On the Agenda in Algiers: African Children's Rights and Nationality
By Laura Bingham
The African Committee of Experts on the Rights and Welfare of the Child (ACERWC) will meet for its 18th Session in Algiers next week (November 27 – December 1, 2011), providing an important occasion for states, civil society organizations, international human and children’s rights organizations and other stakeholders to come together to deliberate on the status of children’s rights in Africa.
The upcoming session follows shortly upon the publication of the Committee’s first ever decision on a Communication filed under its complaints procedure, relating to discrimination in access to nationality for Nubian children in Kenya. The decision’s significance extends well beyond Kenya, however, as it solidifies important principles about children’s right to nationality and their entitlement to equal access to economic and social rights, as guaranteed by the African Children’s Charter, which the Committee monitors. The Committee’s dedication and commendable engagement on these issues deserves recognition from the human rights community in Africa and globally.
Since starting work in 2002, the Committee has withstood perpetual underfunding and logistical limitations that have to some extent prevented it from functioning as efficiently and effectively as it could. Nevertheless, the groundbreaking Nubian children decision should alert actors throughout the world to its ability to serve as a powerful tool to advance the rights of children. It is a strong counterpart to other African rights protection mechanisms, such as the African Commission on Human and Peoples’ Rights and the African Court on Human and Peoples’ Rights, as well as international treaty monitoring such as the UN Committee on the Rights of the Child and the UN Committee on the Elimination of All Forms of Discrimination.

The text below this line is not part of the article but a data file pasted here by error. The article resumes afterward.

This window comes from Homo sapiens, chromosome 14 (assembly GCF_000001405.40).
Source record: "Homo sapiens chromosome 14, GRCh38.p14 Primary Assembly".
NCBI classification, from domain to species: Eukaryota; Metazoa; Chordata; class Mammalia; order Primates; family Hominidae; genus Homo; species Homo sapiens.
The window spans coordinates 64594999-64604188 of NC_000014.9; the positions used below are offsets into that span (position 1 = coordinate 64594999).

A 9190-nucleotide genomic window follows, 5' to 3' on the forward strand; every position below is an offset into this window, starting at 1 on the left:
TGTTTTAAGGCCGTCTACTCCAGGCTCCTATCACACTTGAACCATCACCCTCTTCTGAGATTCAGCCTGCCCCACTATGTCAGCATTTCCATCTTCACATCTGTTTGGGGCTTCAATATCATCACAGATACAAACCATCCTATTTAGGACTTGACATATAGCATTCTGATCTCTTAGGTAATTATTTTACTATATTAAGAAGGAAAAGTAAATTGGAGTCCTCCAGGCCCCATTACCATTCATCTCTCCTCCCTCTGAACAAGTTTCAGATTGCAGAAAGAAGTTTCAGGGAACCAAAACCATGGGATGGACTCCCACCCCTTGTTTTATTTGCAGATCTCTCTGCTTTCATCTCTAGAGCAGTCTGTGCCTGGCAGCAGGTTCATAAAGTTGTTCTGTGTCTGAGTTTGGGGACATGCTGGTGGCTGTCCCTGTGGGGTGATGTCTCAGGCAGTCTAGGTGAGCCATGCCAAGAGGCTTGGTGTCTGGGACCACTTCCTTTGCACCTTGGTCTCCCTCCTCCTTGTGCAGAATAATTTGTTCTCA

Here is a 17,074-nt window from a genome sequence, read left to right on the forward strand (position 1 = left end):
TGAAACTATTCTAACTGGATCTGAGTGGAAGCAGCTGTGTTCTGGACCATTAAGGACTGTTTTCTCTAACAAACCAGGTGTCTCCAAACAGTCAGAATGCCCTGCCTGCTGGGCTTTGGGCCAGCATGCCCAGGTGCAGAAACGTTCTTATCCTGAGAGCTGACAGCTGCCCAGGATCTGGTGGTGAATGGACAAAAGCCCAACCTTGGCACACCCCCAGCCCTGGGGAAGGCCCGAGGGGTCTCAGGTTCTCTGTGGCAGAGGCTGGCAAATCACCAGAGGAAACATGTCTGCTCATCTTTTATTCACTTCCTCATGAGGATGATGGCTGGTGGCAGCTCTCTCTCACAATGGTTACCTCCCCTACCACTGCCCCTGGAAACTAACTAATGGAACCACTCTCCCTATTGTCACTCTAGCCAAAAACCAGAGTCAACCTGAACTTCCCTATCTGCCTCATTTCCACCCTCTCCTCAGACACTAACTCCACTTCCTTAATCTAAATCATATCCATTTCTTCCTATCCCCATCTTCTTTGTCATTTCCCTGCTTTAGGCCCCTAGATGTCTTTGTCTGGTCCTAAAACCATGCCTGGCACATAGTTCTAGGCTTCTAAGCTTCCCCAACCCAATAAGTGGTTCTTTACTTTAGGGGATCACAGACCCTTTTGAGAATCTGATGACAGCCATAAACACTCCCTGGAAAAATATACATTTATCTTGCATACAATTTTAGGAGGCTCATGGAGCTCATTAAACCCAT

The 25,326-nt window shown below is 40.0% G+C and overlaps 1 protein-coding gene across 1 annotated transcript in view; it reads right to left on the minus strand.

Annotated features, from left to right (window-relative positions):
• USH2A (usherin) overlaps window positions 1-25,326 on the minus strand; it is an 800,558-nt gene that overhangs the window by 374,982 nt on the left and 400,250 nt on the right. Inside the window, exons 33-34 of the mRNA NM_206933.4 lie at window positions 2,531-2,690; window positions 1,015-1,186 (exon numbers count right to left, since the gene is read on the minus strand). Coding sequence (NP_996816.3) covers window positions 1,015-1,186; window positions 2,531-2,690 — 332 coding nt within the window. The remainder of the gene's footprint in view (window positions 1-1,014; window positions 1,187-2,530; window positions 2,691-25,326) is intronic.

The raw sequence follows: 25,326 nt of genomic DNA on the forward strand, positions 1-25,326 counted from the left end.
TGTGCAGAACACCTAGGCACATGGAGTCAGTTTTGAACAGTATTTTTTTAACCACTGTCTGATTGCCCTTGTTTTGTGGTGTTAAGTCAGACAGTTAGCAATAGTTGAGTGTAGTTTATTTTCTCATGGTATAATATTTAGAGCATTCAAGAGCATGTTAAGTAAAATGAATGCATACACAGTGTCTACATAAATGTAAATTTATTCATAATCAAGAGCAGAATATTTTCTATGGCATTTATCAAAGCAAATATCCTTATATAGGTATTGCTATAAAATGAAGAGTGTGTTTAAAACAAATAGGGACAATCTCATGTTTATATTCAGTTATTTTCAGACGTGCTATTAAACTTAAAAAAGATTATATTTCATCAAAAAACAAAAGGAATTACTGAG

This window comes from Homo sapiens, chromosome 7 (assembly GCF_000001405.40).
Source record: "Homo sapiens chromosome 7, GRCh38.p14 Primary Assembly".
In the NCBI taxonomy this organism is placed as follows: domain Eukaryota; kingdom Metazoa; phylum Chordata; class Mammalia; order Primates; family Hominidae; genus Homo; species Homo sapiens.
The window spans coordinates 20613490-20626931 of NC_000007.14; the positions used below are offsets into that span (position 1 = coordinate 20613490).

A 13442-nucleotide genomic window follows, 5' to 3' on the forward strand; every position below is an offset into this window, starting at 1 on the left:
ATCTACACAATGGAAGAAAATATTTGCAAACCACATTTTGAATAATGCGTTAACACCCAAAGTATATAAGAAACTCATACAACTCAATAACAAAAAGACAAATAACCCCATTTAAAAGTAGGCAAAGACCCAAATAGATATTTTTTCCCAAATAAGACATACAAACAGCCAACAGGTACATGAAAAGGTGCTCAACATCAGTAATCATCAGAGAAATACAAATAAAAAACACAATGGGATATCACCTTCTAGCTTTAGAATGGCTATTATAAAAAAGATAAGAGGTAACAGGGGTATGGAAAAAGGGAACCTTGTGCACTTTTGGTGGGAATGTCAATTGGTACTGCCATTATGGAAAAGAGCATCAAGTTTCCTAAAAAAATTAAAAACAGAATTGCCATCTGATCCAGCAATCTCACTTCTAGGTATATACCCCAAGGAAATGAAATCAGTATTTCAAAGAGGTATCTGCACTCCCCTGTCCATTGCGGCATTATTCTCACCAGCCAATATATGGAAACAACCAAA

In its well-reasoned analysis, which drew on an impressive variety of international and regional jurisprudence, the ACERWC affirms important principles which are crucial to eradicating statelessness and minimizing discrimination against vulnerable minorities.
Specifically, it upheld the vital norm that the child should acquire the nationality of the State in which she is born, if she or he would otherwise be stateless; and further affirmed that States must proactively take all necessary measures to prevent a child from being or becoming stateless.
Kenyan Nubians have historically been regarded as “aliens” and still have a tenuous citizenship status, preventing them from enjoying many of their rights. This particularly affects Nubian children, who are not registered as Kenyans at birth. They grow up with few life prospects, uncertain as to whether they will be recognized as citizens. Most Nubians live in enclaves of poverty, with no public utilities and limited access to education and healthcare. The ACERWC found that such discrimination leading to statelessness violates African human rights standards.